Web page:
Posted: Nov 13, 2020 1:45 am
by rejoin11
I know CBT (cognitive behavioral therapy) is well accepted. I just wonder WHY.
What tends to be completely ignored is that CBT pretty much builds it's own selection-bias, it simply lacks double blind studies and often ignores confirmation bias in studies done about it. There's usually is not even a control group with people who didn't receive any treatment to compare cbts effectiveness to.

And how could anything objective be said about the effectiveness of a therapy that just excludes so many patients? CBT drop out rates were found to be 17% higher than other therapies in one meta-analysis.
(Cuijpers P, van Straten A, Andersson G, van Oppen P (December 2008). "Psychotherapy for depression in adults: a meta-analysis of comparative outcome studies". Journal of Consulting and Clinical Psychology. 76 (6): 909–22. doi:10.1037/a0013075. PMID 19045960. S2CID 23341989.)

If you simply aggregated the dropouts as "fails" into studies, would it be considered effective at all? Why is this not done? A therapeutic method is not a pill you can force somebody to swallow. People dropping out of it means it failed them - what else?

And the long term effects seem to be unclear too. All i found was a few flimsy studies, that again ignore the selection bias at the beginning. They don't worry much if a former patients lives turned out any better in comparison. Essentially they just ask "how are you? and are your symptoms better?" All in the context of "did our therapy help you. Confirmation bias and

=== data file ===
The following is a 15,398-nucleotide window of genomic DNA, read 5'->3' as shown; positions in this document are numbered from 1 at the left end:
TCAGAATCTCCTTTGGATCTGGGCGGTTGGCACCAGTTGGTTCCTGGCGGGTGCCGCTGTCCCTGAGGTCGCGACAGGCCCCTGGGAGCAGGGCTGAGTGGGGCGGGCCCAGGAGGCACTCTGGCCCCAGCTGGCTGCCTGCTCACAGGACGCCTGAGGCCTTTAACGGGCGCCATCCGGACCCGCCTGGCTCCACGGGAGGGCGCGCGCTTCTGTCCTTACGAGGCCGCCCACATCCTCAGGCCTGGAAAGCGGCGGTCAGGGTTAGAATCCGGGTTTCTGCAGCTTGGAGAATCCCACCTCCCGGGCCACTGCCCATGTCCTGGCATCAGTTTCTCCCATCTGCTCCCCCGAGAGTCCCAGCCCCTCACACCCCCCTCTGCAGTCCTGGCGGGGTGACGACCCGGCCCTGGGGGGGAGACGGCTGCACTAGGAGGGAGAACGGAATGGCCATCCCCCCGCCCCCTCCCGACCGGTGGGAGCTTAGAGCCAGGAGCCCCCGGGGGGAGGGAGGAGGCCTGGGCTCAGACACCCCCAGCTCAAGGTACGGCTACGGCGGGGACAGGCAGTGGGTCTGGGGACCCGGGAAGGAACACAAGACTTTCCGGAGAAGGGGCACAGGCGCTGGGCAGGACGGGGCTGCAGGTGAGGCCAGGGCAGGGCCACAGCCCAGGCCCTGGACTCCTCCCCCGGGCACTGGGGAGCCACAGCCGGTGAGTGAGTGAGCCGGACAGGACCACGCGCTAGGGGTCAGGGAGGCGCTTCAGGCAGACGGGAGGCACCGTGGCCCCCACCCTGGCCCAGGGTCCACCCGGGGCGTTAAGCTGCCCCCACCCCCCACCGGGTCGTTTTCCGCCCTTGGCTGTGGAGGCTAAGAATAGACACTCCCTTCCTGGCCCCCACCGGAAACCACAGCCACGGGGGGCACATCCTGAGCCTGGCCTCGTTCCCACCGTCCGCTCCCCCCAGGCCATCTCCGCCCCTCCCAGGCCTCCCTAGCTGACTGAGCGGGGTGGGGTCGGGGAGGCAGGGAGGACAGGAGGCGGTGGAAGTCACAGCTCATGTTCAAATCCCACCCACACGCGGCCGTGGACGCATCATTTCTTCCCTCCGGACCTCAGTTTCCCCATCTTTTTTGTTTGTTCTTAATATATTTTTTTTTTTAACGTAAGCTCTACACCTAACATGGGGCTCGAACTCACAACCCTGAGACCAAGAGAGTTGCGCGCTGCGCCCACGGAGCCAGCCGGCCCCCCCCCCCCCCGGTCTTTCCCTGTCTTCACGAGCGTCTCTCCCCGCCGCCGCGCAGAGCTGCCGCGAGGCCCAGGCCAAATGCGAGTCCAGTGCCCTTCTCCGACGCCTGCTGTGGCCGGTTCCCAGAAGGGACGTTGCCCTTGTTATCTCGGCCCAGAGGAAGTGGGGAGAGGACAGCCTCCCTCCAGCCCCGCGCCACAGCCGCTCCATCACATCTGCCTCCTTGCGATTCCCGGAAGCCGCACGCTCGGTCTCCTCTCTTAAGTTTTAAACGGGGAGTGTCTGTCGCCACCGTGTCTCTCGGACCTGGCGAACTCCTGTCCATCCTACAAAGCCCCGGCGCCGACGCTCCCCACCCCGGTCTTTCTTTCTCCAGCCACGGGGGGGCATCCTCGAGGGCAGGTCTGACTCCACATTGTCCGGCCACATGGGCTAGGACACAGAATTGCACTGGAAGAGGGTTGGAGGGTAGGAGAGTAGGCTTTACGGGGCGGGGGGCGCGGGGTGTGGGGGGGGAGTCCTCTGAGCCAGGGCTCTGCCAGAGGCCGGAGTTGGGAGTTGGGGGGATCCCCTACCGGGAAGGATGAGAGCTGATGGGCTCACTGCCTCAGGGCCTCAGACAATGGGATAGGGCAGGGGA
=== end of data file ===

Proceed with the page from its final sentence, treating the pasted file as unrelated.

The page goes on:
social-desirability right there.
Do they even remember what they did during cbt? Shouldn't that be something that is asked?
Would they say what they learned in cbt is still effective?
What about medication? Shouldn't there at least be a control group that wasn't medicated and is still taking those meds?

My suspicion is that CBT is essentially a fashion. Its a theory of the mind that bows to a consumer-perspective. People today like problems solved in this manner. Quick and blunt. Instead of asking "Why do you want this?" a CBT-service-oriented-therapist says: "Tell me what you want, ill give you tools to make it happen". It pretends it's open-outcome - but its not. That's why we got the life-coaches industry springing up. Sports-training-mentality, clear instructions, short time period, low complexity. Any concept that is remotely vague is downplayed or ignored. (like the subconscious, reactance, underlying motivations) Its all a "black box". We'll just push your buttons. Some of them tend to work.